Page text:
And although I may have the haircut, you won't be seeing me sporting a saffron robe and chanting anytime soon.
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  • Day 14

    Roma Norte y La Condesa

    December 26, 2019 in Mexico ⋅ ☀️ 19 °C

    On Thursday Brenda and I did a self-guided walking tour through the area we’re staying in, Roma Norte, and the neighborhood next to us, La Condesa.

    Condesa is most definitely upscale and was, during the ‘40s and ‘50s, home to Mexico’s biggest movie stars. There are more trees here than anywhere else in Mexico City, dozens of fine dining establishments, including some that are vegan, and countless beautiful Art Deco buildings.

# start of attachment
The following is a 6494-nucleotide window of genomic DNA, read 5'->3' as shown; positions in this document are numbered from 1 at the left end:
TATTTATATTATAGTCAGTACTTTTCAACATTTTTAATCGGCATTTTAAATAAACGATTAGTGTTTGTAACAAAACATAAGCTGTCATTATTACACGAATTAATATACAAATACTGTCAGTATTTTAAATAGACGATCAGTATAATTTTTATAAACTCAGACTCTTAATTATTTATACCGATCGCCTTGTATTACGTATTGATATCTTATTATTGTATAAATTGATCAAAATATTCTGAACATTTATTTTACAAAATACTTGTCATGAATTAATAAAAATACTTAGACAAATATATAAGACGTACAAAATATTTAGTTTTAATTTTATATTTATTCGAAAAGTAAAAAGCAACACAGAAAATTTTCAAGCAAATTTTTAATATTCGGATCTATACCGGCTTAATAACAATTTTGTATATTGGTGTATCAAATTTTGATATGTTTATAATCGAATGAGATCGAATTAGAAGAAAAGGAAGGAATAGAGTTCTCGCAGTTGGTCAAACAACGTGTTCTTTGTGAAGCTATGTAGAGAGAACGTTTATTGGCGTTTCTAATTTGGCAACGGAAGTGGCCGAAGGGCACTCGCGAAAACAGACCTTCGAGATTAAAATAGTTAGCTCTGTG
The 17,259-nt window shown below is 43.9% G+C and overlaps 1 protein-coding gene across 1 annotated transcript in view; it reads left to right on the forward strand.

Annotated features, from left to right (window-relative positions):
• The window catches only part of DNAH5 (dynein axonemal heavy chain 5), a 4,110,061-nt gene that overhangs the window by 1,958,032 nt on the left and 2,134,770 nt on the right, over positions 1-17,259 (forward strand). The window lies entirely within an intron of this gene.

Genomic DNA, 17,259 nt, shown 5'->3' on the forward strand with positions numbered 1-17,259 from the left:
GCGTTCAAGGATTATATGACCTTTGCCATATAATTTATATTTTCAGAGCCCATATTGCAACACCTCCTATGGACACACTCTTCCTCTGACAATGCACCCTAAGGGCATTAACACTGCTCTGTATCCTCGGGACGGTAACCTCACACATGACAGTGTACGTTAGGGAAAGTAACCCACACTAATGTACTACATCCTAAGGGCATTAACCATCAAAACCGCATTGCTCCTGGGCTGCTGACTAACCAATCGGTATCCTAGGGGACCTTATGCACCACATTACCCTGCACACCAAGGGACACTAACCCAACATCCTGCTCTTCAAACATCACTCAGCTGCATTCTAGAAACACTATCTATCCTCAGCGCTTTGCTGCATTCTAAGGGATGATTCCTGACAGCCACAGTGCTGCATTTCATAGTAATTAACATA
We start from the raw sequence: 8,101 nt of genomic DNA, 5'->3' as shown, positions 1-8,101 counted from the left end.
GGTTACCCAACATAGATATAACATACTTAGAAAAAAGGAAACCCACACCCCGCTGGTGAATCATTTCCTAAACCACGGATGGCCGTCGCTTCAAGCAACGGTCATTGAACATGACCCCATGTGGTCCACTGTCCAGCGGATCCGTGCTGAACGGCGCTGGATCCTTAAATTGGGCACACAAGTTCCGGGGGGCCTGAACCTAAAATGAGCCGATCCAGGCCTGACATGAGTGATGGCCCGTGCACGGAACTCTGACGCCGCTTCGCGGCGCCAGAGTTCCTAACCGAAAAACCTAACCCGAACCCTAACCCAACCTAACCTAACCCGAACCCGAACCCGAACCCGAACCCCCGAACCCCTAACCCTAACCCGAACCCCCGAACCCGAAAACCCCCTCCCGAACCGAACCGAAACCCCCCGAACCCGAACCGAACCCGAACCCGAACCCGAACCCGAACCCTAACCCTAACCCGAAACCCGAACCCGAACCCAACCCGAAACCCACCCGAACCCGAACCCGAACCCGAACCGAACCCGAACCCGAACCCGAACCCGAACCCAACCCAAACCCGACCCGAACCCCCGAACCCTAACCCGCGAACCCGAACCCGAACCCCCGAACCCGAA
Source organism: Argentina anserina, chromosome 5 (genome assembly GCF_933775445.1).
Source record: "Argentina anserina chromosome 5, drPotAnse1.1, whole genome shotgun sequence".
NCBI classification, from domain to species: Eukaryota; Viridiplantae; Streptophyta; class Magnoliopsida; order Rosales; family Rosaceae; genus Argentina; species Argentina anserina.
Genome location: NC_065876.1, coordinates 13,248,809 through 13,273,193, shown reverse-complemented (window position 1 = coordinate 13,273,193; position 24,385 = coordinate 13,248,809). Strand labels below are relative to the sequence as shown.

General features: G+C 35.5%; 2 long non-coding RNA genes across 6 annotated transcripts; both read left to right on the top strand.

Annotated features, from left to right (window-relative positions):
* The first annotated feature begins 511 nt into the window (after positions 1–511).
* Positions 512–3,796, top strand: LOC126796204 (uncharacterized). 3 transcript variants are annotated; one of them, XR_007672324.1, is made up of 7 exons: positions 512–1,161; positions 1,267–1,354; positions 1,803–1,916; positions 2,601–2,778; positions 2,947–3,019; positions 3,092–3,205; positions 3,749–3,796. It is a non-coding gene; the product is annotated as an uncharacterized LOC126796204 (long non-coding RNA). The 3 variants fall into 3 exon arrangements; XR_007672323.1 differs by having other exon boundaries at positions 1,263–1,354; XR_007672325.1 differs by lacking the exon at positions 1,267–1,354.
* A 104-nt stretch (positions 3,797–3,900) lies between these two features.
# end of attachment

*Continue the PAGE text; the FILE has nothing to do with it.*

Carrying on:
We started our tour at Plaza Rio de Janeiro, which contains a lovely fountain graced with a replica of Michelangelo’s David. There were several people sitting on park benches in the warm sunshine and taking in the tranquility of the place.

    We then moved on to Casa Lamm, which truly was the highlight of the tour. Built in the early 20th century, the architecture es heavily influenced by European, especially French trends of the late 19th and early 20th century. It now houses a fine arts school, fine dining restaurant, and has three separate art galleries that we browsed through. One of the artists used song lyrics, repeated over and over as a backdrop to the abstract work painted over them. He was very clearly a Beatles fan as the majority of his pieces included Lennon and McCartney lyrics.